Chris Kyriakakis

Chris Kyriakakis, Associate Professor of Electrical Engineering at USC, received his BS degree from the California Institute of Technology, and his MS and PhD degrees in Electrical Engineering from USC. His research interests lie at the intersection of acoustics, psychoacoustics, and audio signal processing. His research focuses on acoustical measurement methods of loudspeakers in rooms and device enclosures, and together with his students he has developed novel signal processing algorithms for optimizing their performance. Other research topics include multichannel audio acquisition and rendering, virtual microphones and virtual speakers, hybrid headphone-loudspeaker rendering methods, and advanced signal processing techniques for optimizing sound quality from small portable devices. His most recent research is in the field of Archaeoacoustics with a focus on the capture, characterization and simulation of the acoustics of medieval Byzantine churches. This is a unique interdisciplinary project that bridges Engineering and Art History. Prof. Kyriakakis has published nearly 100 technical papers, as well as a book entitled Immersive Audio Signal Processing, and holds several patents in acoustic measurement of loudspeakers in rooms, loudspeaker crossover optimization, and loudspeaker response correction using signal processing. In 2006, he received a World Technology Network Award. This organization presents awards to innovators in several areas in which technology can foster a paradigm change. His award was for innovations in immersive audio that enable new capabilities in media and journalism. Other award recipients that year included Vice President Al Gore, Google, and Space-X.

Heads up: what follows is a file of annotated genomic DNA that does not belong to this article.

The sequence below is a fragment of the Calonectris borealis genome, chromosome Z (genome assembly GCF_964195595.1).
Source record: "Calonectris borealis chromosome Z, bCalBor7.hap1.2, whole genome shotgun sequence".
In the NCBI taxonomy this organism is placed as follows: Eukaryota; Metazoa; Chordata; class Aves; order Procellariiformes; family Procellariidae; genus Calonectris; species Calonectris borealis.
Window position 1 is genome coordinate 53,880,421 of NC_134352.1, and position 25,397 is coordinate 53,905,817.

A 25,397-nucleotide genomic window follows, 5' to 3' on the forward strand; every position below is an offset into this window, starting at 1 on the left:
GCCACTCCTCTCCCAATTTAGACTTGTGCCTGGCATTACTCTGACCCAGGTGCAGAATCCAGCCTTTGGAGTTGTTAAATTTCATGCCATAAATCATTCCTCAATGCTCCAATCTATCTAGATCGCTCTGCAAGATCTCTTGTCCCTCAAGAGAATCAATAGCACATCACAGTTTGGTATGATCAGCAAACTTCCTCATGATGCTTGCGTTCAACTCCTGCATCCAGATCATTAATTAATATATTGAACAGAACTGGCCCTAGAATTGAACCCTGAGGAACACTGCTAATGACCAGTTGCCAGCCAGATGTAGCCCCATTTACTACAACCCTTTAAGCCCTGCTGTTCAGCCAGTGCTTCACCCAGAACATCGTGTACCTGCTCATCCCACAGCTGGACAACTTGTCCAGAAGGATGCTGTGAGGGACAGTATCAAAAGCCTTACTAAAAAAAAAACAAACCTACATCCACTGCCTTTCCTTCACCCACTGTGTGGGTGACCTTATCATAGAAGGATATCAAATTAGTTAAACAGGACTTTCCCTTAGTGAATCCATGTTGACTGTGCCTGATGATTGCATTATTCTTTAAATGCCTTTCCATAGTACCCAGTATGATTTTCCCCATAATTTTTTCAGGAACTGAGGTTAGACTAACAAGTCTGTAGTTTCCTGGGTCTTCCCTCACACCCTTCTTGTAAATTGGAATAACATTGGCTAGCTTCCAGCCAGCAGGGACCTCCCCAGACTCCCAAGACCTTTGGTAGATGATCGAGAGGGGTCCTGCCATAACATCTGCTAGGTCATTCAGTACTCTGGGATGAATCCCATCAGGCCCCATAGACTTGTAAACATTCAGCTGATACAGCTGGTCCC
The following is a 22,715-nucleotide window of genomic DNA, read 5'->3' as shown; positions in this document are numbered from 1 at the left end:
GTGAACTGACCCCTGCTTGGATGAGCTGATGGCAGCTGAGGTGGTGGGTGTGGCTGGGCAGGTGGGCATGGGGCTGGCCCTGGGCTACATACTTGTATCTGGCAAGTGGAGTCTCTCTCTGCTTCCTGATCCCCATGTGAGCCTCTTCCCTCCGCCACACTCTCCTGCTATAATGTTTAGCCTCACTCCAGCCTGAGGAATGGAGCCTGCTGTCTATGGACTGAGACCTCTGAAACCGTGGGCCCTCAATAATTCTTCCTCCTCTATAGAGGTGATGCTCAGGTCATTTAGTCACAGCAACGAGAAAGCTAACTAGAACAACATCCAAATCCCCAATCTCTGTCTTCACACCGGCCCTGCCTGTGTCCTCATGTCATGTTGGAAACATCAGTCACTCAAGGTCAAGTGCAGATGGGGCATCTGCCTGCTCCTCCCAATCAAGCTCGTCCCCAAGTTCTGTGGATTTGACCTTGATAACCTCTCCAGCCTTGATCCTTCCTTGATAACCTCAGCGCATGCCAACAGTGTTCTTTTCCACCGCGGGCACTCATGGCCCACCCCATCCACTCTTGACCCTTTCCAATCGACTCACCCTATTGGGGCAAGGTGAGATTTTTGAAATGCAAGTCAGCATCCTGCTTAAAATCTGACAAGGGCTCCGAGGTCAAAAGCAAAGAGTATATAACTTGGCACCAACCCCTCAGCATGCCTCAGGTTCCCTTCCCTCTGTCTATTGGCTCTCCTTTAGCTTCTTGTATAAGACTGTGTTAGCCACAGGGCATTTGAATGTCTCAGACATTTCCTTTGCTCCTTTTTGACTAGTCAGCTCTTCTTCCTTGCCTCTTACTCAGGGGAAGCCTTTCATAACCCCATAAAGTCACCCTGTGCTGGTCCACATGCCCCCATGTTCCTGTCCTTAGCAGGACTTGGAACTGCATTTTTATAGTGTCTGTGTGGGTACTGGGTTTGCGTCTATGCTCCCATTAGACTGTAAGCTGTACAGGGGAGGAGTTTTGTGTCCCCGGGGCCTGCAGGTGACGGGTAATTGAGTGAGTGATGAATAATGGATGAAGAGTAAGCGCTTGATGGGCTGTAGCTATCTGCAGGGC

Christina Philliou

Christine Philliou, Assocoiate Professor of History at the University of California Berkeley, specializes in the political and social history of the Ottoman Empire and modern Turkey and Greece as parts of the post-Ottoman world. Her book, Biography of an Empire: Governing Ottomans in an Age of Revolution (University of California Press, 2011), examines the changes in Ottoman governance leading up to the Tanzimat reforms of the mid-nineteenth century. It does so using the vantage point of Phanariots, an Orthodox Christian elite that was intimately involved in the day-to-day work of governance even though structurally excluded from the Ottoman state. Her current work turns to the political, personal, and intellectual/artistic itinerary of the Turkish writer Refik Halit Karay (1888-1965). Her interests and other publications have had to do with comparative empires across Eurasia, various levels of transitions from an “Ottoman” to a “post-Ottoman” world in the nineteenth and twentieth centuries, and political and cultural interfaces in the eastern Mediterranean, Middle East, and Balkans in the early modern and modern eras.